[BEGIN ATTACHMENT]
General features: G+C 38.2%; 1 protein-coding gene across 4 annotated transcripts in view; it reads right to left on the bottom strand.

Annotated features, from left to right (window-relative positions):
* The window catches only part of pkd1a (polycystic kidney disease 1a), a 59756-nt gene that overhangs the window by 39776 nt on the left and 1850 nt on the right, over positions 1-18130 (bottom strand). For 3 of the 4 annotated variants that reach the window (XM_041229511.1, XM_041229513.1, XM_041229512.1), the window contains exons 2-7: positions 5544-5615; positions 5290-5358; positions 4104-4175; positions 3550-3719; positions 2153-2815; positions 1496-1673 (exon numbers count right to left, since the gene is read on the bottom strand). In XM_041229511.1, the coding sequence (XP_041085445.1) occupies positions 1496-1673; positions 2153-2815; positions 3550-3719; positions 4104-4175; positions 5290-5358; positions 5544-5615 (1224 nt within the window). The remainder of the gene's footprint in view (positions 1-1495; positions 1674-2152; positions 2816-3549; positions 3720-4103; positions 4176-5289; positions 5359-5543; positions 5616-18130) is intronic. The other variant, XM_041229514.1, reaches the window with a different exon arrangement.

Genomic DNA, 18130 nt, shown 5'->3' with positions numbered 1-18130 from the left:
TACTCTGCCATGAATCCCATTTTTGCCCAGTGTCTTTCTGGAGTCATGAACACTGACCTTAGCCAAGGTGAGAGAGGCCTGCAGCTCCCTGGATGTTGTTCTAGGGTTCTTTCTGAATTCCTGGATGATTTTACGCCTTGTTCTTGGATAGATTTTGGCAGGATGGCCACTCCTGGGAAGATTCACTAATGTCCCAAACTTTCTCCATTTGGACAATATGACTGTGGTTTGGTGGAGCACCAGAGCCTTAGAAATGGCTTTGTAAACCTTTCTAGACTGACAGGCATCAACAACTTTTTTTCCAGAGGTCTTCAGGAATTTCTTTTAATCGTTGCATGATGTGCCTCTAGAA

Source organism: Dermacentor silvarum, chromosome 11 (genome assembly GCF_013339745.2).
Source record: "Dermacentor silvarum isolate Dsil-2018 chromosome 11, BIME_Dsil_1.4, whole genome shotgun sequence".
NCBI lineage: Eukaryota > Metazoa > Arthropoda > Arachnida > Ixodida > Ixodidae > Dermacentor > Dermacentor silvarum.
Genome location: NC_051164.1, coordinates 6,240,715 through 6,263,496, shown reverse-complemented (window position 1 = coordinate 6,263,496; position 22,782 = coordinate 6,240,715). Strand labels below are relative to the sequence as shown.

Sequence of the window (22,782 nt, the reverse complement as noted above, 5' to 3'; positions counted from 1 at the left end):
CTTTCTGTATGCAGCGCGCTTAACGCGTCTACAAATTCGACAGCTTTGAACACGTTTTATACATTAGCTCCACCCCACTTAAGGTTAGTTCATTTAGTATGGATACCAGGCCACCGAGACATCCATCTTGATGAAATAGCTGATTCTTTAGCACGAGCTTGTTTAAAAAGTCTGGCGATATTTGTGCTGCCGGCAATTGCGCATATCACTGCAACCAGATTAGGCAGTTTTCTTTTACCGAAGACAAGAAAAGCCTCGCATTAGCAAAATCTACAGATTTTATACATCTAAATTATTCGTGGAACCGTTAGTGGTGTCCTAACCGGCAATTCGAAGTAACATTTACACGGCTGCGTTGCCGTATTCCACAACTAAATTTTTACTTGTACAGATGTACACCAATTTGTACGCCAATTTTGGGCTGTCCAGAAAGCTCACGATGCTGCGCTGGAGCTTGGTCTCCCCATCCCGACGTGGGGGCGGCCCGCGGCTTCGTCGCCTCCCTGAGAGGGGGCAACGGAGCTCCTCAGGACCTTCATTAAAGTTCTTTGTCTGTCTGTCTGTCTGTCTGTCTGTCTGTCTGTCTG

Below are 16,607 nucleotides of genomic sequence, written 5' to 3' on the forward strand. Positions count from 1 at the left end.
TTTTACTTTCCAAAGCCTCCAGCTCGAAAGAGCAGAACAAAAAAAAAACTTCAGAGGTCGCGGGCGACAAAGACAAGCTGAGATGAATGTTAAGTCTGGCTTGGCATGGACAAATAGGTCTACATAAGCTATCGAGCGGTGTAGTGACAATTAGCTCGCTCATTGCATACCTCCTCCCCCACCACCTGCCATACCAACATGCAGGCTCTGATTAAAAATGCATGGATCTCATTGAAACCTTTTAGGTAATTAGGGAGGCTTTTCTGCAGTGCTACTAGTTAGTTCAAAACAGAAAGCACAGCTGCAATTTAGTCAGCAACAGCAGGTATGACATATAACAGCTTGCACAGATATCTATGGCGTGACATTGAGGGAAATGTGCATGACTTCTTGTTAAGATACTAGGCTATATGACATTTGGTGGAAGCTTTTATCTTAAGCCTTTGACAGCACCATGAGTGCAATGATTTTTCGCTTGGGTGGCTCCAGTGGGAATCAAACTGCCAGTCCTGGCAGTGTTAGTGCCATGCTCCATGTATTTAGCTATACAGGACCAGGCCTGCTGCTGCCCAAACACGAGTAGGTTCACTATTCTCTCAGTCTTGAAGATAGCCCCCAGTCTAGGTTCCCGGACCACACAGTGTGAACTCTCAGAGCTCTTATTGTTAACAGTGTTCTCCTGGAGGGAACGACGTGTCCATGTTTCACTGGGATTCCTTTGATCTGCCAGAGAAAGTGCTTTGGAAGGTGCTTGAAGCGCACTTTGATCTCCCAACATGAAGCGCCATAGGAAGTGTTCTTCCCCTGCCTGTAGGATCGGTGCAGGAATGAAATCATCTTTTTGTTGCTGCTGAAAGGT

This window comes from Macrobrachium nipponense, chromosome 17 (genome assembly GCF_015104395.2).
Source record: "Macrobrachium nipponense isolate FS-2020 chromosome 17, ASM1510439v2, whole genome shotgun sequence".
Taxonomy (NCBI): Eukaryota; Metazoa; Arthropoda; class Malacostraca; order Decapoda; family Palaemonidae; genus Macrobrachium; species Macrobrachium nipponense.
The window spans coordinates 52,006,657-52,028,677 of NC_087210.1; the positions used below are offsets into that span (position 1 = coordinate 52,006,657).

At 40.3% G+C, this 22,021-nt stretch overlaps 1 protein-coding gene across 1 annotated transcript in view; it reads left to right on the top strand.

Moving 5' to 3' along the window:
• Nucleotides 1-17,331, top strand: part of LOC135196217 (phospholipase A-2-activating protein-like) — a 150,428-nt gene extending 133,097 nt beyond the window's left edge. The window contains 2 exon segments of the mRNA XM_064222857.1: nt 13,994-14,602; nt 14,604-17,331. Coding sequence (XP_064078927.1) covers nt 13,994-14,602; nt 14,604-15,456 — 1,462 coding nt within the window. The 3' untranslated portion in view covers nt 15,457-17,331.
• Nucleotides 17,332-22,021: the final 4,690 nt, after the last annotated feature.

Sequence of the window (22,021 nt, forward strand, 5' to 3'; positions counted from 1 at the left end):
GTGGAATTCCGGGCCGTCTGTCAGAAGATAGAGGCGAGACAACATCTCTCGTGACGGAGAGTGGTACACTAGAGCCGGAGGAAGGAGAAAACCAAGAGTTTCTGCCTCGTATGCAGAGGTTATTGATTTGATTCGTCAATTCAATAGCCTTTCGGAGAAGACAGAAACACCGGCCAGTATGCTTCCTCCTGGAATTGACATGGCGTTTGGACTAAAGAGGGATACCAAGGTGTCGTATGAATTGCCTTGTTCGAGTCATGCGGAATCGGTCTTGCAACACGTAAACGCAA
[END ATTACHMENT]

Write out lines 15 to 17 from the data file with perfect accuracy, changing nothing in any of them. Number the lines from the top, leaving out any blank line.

Source record: "Macrobrachium nipponense isolate FS-2020 chromosome 17, ASM1510439v2, whole genome shotgun sequence".
Taxonomy (NCBI): Eukaryota; Metazoa; Arthropoda; class Malacostraca; order Decapoda; family Palaemonidae; genus Macrobrachium; species Macrobrachium nipponense.
The window spans coordinates 52,006,657-52,028,677 of NC_087210.1; the positions used below are offsets into that span (position 1 = coordinate 52,006,657).